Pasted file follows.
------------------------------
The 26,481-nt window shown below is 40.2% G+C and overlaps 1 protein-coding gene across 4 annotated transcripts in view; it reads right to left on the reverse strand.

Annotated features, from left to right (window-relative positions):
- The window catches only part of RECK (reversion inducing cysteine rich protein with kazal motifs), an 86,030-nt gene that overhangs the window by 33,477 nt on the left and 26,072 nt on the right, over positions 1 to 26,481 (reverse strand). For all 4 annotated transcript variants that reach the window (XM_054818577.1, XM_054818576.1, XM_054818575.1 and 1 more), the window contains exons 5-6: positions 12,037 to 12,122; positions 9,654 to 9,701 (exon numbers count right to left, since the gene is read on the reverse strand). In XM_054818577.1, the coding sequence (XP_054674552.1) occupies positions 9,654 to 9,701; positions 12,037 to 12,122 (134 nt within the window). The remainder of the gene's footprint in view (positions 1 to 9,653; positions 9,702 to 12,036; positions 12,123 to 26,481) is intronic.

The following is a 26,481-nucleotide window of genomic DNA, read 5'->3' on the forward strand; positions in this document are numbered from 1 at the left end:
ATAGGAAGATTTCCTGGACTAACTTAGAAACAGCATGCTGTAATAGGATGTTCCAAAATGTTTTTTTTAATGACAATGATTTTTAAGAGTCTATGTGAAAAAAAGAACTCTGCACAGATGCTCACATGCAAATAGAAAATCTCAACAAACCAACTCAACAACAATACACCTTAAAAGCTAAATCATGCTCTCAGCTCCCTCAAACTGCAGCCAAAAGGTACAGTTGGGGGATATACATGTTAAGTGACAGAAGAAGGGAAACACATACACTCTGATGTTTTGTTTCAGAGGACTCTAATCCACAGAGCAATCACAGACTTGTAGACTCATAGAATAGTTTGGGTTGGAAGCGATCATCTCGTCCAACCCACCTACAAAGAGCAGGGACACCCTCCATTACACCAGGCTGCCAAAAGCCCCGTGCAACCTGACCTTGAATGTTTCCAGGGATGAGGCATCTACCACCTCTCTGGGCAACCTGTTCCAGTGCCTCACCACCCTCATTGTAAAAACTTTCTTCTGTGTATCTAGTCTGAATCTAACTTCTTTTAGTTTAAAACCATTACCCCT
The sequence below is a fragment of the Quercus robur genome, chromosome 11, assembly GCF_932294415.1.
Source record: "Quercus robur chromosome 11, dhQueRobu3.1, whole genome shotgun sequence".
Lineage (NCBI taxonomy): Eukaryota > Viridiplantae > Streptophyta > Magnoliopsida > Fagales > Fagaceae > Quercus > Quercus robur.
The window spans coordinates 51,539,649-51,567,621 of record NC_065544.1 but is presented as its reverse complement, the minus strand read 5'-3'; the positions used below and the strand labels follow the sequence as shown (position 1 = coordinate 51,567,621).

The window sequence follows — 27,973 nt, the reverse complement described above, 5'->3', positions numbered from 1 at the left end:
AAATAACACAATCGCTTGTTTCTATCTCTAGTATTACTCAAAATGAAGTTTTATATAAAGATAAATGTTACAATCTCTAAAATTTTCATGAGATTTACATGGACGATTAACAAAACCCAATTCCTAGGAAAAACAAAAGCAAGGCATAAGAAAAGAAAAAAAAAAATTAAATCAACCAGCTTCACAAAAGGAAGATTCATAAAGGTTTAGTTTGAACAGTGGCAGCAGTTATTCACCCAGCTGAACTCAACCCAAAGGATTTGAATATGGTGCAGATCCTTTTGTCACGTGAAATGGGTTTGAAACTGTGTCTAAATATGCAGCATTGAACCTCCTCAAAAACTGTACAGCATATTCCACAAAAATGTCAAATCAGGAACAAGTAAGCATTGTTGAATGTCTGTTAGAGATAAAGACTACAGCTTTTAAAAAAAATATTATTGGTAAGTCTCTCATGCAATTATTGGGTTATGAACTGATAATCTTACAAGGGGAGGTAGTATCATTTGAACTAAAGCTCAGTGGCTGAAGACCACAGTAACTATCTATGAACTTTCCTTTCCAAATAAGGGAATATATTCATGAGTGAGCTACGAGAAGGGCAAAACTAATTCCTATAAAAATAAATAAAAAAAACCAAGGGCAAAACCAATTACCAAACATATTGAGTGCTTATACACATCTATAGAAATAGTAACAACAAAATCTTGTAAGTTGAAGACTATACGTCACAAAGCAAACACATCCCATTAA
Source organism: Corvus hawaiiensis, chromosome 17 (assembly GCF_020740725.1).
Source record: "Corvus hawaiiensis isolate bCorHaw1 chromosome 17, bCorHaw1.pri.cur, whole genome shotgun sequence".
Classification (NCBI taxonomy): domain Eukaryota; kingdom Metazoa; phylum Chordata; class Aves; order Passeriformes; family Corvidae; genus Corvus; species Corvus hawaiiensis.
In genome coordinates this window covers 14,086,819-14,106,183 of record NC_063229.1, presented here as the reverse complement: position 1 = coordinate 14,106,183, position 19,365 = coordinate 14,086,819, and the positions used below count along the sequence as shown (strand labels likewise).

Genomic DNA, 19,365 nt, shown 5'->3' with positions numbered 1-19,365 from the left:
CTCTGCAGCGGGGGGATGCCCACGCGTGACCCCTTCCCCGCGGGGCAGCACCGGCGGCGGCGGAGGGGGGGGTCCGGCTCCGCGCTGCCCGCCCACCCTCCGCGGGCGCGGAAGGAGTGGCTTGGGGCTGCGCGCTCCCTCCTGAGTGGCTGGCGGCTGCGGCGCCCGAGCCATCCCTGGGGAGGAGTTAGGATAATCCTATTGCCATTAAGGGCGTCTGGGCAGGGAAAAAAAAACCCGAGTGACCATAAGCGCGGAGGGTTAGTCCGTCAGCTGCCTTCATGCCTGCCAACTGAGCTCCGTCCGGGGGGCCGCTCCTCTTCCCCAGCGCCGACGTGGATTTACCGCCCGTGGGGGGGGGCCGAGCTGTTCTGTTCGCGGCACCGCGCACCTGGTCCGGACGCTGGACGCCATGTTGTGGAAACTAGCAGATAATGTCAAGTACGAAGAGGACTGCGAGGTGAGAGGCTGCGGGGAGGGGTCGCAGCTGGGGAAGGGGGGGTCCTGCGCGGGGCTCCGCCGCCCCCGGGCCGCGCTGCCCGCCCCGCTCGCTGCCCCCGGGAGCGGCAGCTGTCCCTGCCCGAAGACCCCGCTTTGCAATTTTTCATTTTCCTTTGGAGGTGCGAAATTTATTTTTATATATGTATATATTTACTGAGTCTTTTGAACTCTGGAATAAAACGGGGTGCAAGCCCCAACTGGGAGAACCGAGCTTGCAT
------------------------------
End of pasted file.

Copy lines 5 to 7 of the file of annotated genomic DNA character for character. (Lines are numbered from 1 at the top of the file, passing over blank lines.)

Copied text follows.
ATAGGAAGATTTCCTGGACTAACTTAGAAACAGCATGCTGTAATAGGATGTTCCAAAATGTTTTTTTTAATGACAATGATTTTTAAGAGTCTATGTGAAAAAAAGAACTCTGCACAGATGCTCACATGCAAATAGAAAATCTCAACAAACCAACTCAACAACAATACACCTTAAAAGCTAAATCATGCTCTCAGCTCCCTCAAACTGCAGCCAAAAGGTACAGTTGGGGGATATACATGTTAAGTGACAGAAGAAGGGAAACACATACACTCTGATGTTTTGTTTCAGAGGACTCTAATCCACAGAGCAATCACAGACTTGTAGACTCATAGAATAGTTTGGGTTGGAAGCGATCATCTCGTCCAACCCACCTACAAAGAGCAGGGACACCCTCCATTACACCAGGCTGCCAAAAGCCCCGTGCAACCTGACCTTGAATGTTTCCAGGGATGAGGCATCTACCACCTCTCTGGGCAACCTGTTCCAGTGCCTCACCACCCTCATTGTAAAAACTTTCTTCTGTGTATCTAGTCTGAATCTAACTTCTTTTAGTTTAAAACCATTACCCCT
The sequence below is a fragment of the Quercus robur genome, chromosome 11, assembly GCF_932294415.1.
Source record: "Quercus robur chromosome 11, dhQueRobu3.1, whole genome shotgun sequence".